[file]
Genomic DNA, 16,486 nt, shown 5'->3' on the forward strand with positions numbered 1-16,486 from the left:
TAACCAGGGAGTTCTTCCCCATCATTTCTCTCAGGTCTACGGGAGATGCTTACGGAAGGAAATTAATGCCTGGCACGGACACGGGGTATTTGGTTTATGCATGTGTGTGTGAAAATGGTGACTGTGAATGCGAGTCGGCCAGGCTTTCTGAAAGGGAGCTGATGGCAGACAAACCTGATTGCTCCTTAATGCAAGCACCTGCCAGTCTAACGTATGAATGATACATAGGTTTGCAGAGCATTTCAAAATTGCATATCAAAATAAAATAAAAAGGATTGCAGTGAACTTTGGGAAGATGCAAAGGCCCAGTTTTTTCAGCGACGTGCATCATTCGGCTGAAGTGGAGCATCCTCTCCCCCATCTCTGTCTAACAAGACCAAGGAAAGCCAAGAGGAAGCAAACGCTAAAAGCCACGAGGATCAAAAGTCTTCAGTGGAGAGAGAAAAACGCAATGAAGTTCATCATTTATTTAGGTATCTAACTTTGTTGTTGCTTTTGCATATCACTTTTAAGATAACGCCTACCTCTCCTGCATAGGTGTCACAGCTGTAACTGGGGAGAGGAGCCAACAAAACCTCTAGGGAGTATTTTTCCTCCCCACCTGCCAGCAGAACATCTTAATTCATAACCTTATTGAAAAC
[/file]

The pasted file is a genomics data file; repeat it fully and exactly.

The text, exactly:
Genomic DNA, 16,486 nt, shown 5'->3' on the forward strand with positions numbered 1-16,486 from the left:
TAACCAGGGAGTTCTTCCCCATCATTTCTCTCAGGTCTACGGGAGATGCTTACGGAAGGAAATTAATGCCTGGCACGGACACGGGGTATTTGGTTTATGCATGTGTGTGTGAAAATGGTGACTGTGAATGCGAGTCGGCCAGGCTTTCTGAAAGGGAGCTGATGGCAGACAAACCTGATTGCTCCTTAATGCAAGCACCTGCCAGTCTAACGTATGAATGATACATAGGTTTGCAGAGCATTTCAAAATTGCATATCAAAATAAAATAAAAAGGATTGCAGTGAACTTTGGGAAGATGCAAAGGCCCAGTTTTTTCAGCGACGTGCATCATTCGGCTGAAGTGGAGCATCCTCTCCCCCATCTCTGTCTAACAAGACCAAGGAAAGCCAAGAGGAAGCAAACGCTAAAAGCCACGAGGATCAAAAGTCTTCAGTGGAGAGAGAAAAACGCAATGAAGTTCATCATTTATTTAGGTATCTAACTTTGTTGTTGCTTTTGCATATCACTTTTAAGATAACGCCTACCTCTCCTGCATAGGTGTCACAGCTGTAACTGGGGAGAGGAGCCAACAAAACCTCTAGGGAGTATTTTTCCTCCCCACCTGCCAGCAGAACATCTTAATTCATAACCTTATTGAAAAC